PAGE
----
We raise our own meat; we believe it’s a life skill everyone should have because you simply never know what will happen (case in point: the current COVID19 pandemic). We’ve raised our own beef and our own pork most recently. We have raised our own chickens for meat before, but the last time was before Gramma Izzie died. After seeing how the price of meat has gone up here and after seeing that there is rationing going on of beef, pork, and chicken across the country, we made the decision to raise our own meat birds again this year. We sat here in the living room just now on our devices and looked up various hatcheries to find a really great one that balanced with our price point (taking into consideration pricing of the chicks, shipping to us, cost to raise them, and time spent raising and then processing them ourselves necessitating buying a couple of new pieces of small machinery I’ve been eyeing for several years). We found and placed our order at Valley Farms Hatchery, and we should receive our meat chicks the week of June 16th!
I will do a monthly run-down on how the chicks are growing, time spent caring for them, amount of feed they ate, etc. At the end, I’ll write a culminating post telling the final price per pound on the chicken vs. the local grocery store prices then.
Tip for newbies: If you’re going to raise your own meat birds this year and you’re new at this, remember that there are two types of chickens: egg layers and meat birds. Egg layers grow very slowly and really aren’t ever going to dress out to have a nice big chicken to roast before the bird would be so old that it would simply be good for nothing but broth or the stew pot. If you want eggs, buy egg layers. If you want meat, buy meat birds.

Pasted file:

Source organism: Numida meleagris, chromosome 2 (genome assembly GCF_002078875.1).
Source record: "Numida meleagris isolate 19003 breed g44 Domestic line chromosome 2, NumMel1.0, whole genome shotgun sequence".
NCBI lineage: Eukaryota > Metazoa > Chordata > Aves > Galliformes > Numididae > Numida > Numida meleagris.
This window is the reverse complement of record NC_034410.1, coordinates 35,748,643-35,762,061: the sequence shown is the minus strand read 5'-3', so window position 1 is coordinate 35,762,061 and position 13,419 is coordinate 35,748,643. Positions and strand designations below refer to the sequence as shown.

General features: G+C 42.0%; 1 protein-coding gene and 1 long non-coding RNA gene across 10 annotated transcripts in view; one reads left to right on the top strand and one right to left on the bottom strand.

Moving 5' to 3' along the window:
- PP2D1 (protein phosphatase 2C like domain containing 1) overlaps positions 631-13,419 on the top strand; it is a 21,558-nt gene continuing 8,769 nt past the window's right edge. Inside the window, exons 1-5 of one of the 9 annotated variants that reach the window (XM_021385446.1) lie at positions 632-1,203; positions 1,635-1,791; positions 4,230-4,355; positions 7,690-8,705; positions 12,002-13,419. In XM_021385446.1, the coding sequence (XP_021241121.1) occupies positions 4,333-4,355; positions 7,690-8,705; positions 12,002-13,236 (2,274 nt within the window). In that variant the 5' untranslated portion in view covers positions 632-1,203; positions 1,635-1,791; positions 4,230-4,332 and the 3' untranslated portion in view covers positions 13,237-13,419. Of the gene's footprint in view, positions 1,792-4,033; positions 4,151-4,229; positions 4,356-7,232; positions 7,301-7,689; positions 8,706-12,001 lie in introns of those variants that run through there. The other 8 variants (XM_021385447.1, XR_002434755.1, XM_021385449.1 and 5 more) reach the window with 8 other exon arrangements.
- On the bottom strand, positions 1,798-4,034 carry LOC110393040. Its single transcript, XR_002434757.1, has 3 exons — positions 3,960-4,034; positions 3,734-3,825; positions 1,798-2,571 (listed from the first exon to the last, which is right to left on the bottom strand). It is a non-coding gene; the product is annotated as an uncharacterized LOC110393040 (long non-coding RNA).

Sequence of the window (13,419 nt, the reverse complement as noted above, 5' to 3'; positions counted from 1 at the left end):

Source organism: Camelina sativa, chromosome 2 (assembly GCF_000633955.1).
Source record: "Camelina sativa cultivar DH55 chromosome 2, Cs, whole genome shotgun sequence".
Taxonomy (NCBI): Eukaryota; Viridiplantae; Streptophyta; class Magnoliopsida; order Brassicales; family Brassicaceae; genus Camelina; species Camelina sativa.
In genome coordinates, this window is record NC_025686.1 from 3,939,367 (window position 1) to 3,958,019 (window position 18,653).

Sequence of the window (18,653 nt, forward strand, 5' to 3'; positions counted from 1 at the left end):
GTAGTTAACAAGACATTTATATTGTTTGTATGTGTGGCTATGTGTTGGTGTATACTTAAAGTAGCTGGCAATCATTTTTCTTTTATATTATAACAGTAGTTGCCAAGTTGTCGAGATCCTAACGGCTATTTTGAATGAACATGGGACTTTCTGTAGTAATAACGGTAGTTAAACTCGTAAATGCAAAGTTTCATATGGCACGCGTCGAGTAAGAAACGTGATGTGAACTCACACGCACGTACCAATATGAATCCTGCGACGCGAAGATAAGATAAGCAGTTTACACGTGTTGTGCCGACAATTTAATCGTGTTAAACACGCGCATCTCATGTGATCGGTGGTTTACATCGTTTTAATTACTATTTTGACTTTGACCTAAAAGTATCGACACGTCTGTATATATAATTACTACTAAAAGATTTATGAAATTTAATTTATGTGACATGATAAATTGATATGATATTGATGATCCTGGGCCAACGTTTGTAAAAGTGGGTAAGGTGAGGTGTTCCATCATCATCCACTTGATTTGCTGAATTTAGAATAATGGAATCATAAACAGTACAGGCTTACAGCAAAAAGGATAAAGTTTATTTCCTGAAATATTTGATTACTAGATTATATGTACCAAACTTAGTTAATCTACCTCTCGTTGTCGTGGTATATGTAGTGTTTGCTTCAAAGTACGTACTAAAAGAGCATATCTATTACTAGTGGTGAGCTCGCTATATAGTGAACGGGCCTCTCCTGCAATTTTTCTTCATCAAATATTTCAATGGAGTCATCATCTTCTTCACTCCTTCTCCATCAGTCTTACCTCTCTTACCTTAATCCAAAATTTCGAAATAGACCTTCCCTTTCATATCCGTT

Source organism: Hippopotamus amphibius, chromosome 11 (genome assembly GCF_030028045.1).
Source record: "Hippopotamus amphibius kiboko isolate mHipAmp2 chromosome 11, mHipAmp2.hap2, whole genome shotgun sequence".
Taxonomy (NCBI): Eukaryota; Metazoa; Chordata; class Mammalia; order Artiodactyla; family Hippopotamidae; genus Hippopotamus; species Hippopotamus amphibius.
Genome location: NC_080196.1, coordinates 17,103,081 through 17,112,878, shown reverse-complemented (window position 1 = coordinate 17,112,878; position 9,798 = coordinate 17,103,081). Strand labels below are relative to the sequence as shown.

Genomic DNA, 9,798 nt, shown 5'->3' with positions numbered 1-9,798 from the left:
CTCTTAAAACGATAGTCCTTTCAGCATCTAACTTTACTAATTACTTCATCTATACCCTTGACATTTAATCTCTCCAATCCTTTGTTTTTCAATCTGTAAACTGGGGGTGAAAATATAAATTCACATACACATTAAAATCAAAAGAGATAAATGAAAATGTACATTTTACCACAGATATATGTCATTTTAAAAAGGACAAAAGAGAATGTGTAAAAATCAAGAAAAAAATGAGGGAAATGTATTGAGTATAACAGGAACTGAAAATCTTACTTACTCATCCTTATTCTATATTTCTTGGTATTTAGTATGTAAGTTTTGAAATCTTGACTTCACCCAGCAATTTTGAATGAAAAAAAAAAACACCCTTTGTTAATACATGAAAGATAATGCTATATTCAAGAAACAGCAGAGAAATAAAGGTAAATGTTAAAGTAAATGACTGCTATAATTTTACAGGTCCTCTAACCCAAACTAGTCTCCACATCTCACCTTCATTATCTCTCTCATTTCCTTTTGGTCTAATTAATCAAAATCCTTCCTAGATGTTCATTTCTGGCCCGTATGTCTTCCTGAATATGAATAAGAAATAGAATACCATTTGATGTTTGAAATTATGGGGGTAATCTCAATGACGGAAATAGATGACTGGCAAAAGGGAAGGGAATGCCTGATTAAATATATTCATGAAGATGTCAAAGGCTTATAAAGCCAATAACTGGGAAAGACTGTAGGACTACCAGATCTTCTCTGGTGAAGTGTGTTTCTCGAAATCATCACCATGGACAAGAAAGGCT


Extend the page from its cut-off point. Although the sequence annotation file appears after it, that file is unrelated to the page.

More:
Tip #2 for newbies: Who will be processing your meat birds? If you plan to take them somewhere, call your butcher IMMEDIATELY and set up your butcher date/appointment. Small local processors are filling up all their appointments months in advance because this pandemic is pushing many people to start raising their own meat/buying locally (necessitating a visit to the local butcher). If you wait, you’ll be processing your meat yourself whether you want to or not because you won’t find any last minute appointments. Also, if you’re going to do the processing yourself, don’t wait until the last minute to figure out how; make sure you line up your helpers and your equipment now and definitely make sure you’re comfortable doing this yourself.
The main goal here is to raise these meat birds in a happy, healthy environment. Give them plenty of space inside and outside to live their best chicken lives!